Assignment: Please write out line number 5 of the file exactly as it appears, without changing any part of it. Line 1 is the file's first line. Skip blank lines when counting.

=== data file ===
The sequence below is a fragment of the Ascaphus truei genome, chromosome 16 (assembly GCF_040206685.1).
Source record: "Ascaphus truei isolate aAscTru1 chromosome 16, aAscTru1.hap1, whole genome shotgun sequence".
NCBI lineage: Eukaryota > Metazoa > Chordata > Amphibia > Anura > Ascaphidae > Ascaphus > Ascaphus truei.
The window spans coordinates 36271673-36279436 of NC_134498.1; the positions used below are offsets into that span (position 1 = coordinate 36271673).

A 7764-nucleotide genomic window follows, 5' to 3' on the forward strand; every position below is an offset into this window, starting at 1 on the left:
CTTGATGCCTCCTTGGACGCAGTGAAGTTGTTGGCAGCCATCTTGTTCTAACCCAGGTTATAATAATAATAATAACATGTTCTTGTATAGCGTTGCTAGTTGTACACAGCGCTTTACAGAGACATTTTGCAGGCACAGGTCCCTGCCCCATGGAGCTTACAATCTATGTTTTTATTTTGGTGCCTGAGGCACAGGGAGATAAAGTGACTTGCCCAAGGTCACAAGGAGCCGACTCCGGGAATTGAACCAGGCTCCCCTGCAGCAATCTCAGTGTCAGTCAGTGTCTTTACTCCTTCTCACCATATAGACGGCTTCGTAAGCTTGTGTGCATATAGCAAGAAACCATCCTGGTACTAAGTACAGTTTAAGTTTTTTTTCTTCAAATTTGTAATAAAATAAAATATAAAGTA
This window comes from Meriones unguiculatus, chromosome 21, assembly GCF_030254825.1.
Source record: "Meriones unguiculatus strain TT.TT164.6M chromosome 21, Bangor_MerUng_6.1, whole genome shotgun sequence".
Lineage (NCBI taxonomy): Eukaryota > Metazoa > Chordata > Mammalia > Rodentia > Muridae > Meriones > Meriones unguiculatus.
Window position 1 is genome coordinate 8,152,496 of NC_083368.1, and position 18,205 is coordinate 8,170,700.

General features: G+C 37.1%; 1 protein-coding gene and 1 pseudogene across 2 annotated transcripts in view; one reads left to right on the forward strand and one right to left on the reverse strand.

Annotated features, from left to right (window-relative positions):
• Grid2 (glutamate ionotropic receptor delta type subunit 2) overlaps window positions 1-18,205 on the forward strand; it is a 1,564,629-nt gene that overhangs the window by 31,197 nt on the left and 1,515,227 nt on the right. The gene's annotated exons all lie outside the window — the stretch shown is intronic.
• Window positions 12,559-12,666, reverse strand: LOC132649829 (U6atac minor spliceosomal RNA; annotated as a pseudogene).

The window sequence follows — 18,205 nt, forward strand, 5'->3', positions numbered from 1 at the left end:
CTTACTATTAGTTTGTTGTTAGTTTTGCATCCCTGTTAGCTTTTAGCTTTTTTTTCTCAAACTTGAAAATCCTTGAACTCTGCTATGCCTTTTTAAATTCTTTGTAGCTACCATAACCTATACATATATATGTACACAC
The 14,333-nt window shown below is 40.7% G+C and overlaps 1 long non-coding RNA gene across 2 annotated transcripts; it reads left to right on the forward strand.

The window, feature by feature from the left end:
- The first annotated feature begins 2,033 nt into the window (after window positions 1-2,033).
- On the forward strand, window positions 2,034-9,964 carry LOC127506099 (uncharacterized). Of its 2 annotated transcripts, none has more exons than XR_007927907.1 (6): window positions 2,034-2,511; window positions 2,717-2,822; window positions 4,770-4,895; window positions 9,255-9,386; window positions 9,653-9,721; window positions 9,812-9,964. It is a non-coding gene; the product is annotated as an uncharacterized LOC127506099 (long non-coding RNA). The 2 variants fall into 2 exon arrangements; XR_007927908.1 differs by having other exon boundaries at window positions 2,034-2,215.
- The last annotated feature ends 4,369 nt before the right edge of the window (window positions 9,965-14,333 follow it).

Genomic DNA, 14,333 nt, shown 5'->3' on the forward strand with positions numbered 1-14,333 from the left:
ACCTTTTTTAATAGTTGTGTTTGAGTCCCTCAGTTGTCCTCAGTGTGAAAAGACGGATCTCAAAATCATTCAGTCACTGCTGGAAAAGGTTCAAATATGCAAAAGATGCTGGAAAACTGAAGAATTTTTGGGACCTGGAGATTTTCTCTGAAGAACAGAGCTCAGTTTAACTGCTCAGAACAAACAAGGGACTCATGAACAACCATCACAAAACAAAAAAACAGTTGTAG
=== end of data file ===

A 7764-nucleotide genomic window follows, 5' to 3' on the forward strand; every position below is an offset into this window, starting at 1 on the left: